How much do you love me? Just take this test
Published 08/10/2010 | 11:57
A love test that can accurately predict whether a relationship will be a success has been designed by scientists.
Researchers have used the quiz to accurately predicted the outcome of whether more than 50 couples would split up over a 12 month period.
The test uses a word a psychological technique to discover what people really think of their partners by how easy they find it to associate them with positive or negative words.
If someone found it easier to automatically associate pleasant words with their better half the scientists discovered they had a stronger relationship and were more likely to stay together.
However "relationship decay" could still kick in and increase the latent "break up risk".
Of the 116 people who took part, 19 split up from their partners, equivalent to 16 per cent, the figure predicted by the team of researchers, from the University of Rochester, in America.
Study author Professor Ronald Rogge said: "What really excited me in our results was that our measure seemed to do a better job of predicting outcomes than what the people told us about their relationships.
"People who exhibited negative feelings to their partners were about seven times more likely to break up over the next year."
For this test, the volunteers were asked to fill in a questionaire about their relationship as well as undergo the word association test.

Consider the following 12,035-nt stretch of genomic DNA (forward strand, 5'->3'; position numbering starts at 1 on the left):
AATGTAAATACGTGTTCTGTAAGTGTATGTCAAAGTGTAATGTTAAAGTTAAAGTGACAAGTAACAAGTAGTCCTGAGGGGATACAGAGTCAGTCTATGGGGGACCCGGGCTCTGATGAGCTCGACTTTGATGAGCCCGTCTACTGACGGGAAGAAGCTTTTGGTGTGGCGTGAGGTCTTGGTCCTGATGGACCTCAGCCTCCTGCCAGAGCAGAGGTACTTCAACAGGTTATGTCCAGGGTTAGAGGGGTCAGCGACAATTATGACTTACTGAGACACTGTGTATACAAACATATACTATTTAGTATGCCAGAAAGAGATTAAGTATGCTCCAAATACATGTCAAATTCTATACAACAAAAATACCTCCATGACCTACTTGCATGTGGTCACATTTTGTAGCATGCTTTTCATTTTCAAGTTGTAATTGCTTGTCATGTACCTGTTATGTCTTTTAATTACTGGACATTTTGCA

Previous studies of relationships have found it difficult to find out how much someone is satisfied in their relationship because people will tell scientists different things to how they are really feeling.
Prof Rogge said: "The difficulty with that is, that assumes that they know themselves how happy they are, and that's not always the case.
"To make things worse, a lot of people don't want to tell you if they're starting to feel less happy in their relationship."
However, scientists believe their new test, using word association and a time limit, gave them a true reflection of the participant's feelings.
Prof Rogge said: "It really is giving us a unique glimpse into how people were feeling about their partners - giving us information that they were unable or unwilling to report."
The test is based on a technique often used to determine racism or bias, other feelings people have trouble admitting to themselves or researchers.
Volunteers supplied the partner's name and watched a monitor as three types of words were presented - good words like peace or sharing, bad words like death and tragedy, or the name of their partner.
The participants took two tests - press the space bar when they saw good words or partner related words and press it when they saw bad words and partner related words.
In total 222 volunteers took part, although 116 took the follow up survey to find out whether they were still together 12 months later.